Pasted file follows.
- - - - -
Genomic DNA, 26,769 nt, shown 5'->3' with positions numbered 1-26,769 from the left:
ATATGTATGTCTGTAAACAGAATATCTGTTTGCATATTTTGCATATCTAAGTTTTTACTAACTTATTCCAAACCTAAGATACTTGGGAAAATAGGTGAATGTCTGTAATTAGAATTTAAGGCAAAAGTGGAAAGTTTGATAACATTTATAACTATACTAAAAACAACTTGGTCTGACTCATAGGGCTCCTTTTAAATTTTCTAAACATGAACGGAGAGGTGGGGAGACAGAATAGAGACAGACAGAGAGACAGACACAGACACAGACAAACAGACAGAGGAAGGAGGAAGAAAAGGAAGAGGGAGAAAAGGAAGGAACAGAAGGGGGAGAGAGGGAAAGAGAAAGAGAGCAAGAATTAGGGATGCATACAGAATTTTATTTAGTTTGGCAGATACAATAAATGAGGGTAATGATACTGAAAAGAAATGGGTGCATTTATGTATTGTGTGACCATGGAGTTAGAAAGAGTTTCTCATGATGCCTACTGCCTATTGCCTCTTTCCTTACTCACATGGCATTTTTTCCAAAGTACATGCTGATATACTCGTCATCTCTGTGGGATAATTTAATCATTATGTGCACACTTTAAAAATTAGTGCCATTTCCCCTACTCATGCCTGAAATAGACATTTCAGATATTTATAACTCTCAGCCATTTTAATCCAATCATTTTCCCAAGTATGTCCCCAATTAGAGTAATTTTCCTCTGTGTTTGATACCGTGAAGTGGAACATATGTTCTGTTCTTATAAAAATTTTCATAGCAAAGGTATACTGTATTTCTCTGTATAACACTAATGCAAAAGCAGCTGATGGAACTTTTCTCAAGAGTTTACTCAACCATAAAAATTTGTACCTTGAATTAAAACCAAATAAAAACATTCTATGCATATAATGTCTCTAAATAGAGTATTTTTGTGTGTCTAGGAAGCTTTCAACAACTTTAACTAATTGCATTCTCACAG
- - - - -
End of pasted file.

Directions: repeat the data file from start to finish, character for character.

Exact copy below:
Genomic DNA, 26,769 nt, shown 5'->3' with positions numbered 1-26,769 from the left:
ATATGTATGTCTGTAAACAGAATATCTGTTTGCATATTTTGCATATCTAAGTTTTTACTAACTTATTCCAAACCTAAGATACTTGGGAAAATAGGTGAATGTCTGTAATTAGAATTTAAGGCAAAAGTGGAAAGTTTGATAACATTTATAACTATACTAAAAACAACTTGGTCTGACTCATAGGGCTCCTTTTAAATTTTCTAAACATGAACGGAGAGGTGGGGAGACAGAATAGAGACAGACAGAGAGACAGACACAGACACAGACAAACAGACAGAGGAAGGAGGAAGAAAAGGAAGAGGGAGAAAAGGAAGGAACAGAAGGGGGAGAGAGGGAAAGAGAAAGAGAGCAAGAATTAGGGATGCATACAGAATTTTATTTAGTTTGGCAGATACAATAAATGAGGGTAATGATACTGAAAAGAAATGGGTGCATTTATGTATTGTGTGACCATGGAGTTAGAAAGAGTTTCTCATGATGCCTACTGCCTATTGCCTCTTTCCTTACTCACATGGCATTTTTTCCAAAGTACATGCTGATATACTCGTCATCTCTGTGGGATAATTTAATCATTATGTGCACACTTTAAAAATTAGTGCCATTTCCCCTACTCATGCCTGAAATAGACATTTCAGATATTTATAACTCTCAGCCATTTTAATCCAATCATTTTCCCAAGTATGTCCCCAATTAGAGTAATTTTCCTCTGTGTTTGATACCGTGAAGTGGAACATATGTTCTGTTCTTATAAAAATTTTCATAGCAAAGGTATACTGTATTTCTCTGTATAACACTAATGCAAAAGCAGCTGATGGAACTTTTCTCAAGAGTTTACTCAACCATAAAAATTTGTACCTTGAATTAAAACCAAATAAAAACATTCTATGCATATAATGTCTCTAAATAGAGTATTTTTGTGTGTCTAGGAAGCTTTCAACAACTTTAACTAATTGCATTCTCACAG